“We [Fairfax Cone of Foote, Cone & Belding and Joyce] wanted shows that would not only be top entertainment but top quality as well. … We soon found out that knowing what you want on television is one thing and getting it is quite another. … We were cautioned against sponsoring shows that were ‘not in the popular vein,’ whatever that meant. But Fax and I were convinced that the American public was more interested in quality than some people in television realized. We were also convinced that the average American did not have the mind of a 12-year-old, which many people in television seemed to feel. We didn’t set out to get the largest audience on television — we wanted the best. We wanted thinking people to watch our shows — the people other people follow. And we wanted to reach the upper masses, not just the upper classes.

“… I do worry about the ratings, but I worry more about the show. I’d rather hold the attention of 25 million people than just ‘reach’ 50 million.”

The first TV show Hallmark Hall of Fame presented was “Amahl and the Night Visitors,” on Christmas Eve in 1951.

Joyce tells how Hallmark Hall of Fame’s next milestone program came about two years later: “In 1953 I was at the Plaza Hotel in New York when Ed Cashman, a broadcasting executive at Foote, Cone & Belding, came to see me just as I was packing to catch the Twentieth Century Limited to Chicago. It was less than 15 minutes before I had to leave.

“Ed had an option from NBC to produce a special two-hour version of ‘Hamlet’ based on Maurice Evans’s famous ‘G.I. Hamlet,’ which Evans had taken to military bases overseas. The option expired at midnight that night, so there was no chance to consult anyone. It seemed like a long shot. No one had presented a Shakespearean play on television before, no one had produced a show longer than an hour, and no single sponsor had supported two hours of TV time on one show.

“Ed continued to discuss the idea as I checked out of the hotel; then he followed me to a cab. I suggested that he ride with me to the station. The train was right on time, and as I jumped aboard, I gave him the okay to go ahead with the show.”

Hall then notes, “[P]erhaps the most important first was that ‘Hamlet’ was seen that April Sunday by more people than had seen it in the 350 years since it had been written.”

It also showed how gutsy Hall was with regard to content. “Hamlet” is not for the faint of heart — it’s a serious play with serious, adult themes. And some of his dealers complained as well: “Shakespeare isn’t helping bring customers into our stores,” one wrote Hall. Hall’s response: “[T]he audiences were relatively small compared to those drawn by westerns and quiz shows, but we were determined to stick with our programming concept and it wasn’t long before [we] were winning larger audiences.”

Content-wise, the Hallmark Hall of Fame became more and more daring. More Shakespeare was presented. Hall tells of watching one Hall of Fame show at home one night, and soon after the word “damn” was uttered on the program his home phone rang. It was a woman who was also watching the show, who went on a tirade about her “two teen-aged daughters” being “exposed to this ‘kind of language.’ She added that previously she had always felt Hallmark programs were the best on television. Had she ever bothered to call when she liked a show, I asked her. No, she said, but she would in the future. I told her not to bother.”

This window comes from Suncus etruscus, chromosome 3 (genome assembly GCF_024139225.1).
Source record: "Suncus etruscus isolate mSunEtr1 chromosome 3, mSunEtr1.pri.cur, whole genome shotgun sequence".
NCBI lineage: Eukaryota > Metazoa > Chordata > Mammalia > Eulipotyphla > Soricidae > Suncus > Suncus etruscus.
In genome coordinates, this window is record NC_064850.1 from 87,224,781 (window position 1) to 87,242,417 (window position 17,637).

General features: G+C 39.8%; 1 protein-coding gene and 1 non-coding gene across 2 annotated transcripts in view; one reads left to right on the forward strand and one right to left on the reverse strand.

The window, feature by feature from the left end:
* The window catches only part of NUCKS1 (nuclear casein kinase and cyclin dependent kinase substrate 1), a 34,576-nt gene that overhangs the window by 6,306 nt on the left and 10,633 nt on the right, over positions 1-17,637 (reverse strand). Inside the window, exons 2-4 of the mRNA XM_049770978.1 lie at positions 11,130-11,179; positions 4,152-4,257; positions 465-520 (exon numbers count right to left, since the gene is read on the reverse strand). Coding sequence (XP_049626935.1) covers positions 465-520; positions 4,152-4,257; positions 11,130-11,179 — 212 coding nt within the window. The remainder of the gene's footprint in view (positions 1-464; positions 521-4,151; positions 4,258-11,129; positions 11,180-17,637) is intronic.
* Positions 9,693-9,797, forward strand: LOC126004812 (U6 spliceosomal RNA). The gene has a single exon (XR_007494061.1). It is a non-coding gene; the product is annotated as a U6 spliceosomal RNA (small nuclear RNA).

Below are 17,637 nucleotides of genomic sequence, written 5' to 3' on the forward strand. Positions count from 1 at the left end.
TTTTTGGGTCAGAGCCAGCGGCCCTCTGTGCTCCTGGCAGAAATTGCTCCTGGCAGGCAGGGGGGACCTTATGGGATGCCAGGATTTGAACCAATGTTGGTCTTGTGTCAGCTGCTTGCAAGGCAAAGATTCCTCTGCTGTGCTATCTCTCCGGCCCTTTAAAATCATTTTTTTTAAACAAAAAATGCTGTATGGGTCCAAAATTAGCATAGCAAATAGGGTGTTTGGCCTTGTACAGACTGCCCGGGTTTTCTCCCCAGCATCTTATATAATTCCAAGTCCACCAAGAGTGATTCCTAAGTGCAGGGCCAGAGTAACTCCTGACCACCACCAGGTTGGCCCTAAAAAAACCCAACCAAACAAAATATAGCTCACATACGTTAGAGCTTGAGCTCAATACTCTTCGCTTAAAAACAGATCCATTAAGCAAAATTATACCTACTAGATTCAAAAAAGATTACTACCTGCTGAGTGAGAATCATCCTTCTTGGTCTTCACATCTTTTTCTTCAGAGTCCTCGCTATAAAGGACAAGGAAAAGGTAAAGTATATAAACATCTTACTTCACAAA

Joyce Hall died in 1982. But the Hallmark Hall of Fame continued to produce great television, often tackling controversial, uncomfortable subjects. Howard Rosenberg, then the award-winning TV critic at the Los Angeles Times, once wrote, “There has never been a TV signature as enduring as Hallmark Hall of Fame. As comparisons vividly show, nothing is even in its neighborhood.”

The best Hallmark Hall of Fame production I have seen — and one of the best movies of any sort that I have ever seen — was the December 1986 TV movie “Promise.” With a screenplay by Richard Friedenberg, and featuring James Garner, James Woods and Piper Laurie, it’s a devastatingly moving, emotionally shattering drama in which not a false word is uttered and in which all three performances are flawless. It was honored with Emmys, Golden Globes, a Peabody, a Christopher Award and a Humanitas Prize. Woods has been quoted as saying it’s his favorite part.

The movie is about coping with someone who has schizophrenia.

Of course some top executive at Hallmark back then could have said, “What? Mental illness? Schizophrenia? Really? Connect our brand to that? Are you … crazy?” But in the spirit of the risk-taking Hall of Fame, grounded in Joyce Hall’s sense of quality and excellence, it became one of Hallmark’s most acclaimed productions.

I’m not sure how or exactly when the Hall of Fame went off its tracks, but it did even before last week. This entire sad episode for Hallmark surrounding “Boychoir” could actually be remedied if Hallmark went back to its roots and looked at this like it looked at the subject matter of “Promise.” A good place to start would be to read a remarkable New York magazine piece from 2005 by John Heilemann called “The Choirboy.” You can read it if you click here. It’s smart, layered, horrific, scary, and poignant. If I were Hallmark I’d hire someone to adapt it five minutes ago.


  1. As the statement from the School makes clear, Mr. Humphrey is simply wrong in saying that the Boychoir School “has “never accepted any responsibility” for the misconduct that occurred there in the 1970s and 80s is simply wrong. Obviously, it has.

    The assertion that the School has “always…acted to silence survivors” (made by Mr. Humphrey “to my knowledge,” whatever that means) is implausible, to put it politely: survivors have spoken out (like Mr. Lessig in the New York article cited here, but also in a variety of other contexts); the word Mr. Humphreys used in complaining to Hallmark about the movie is “always,” and it seems fair to ask: what is the evidence that anyone connected with the School is trying to silence anyone?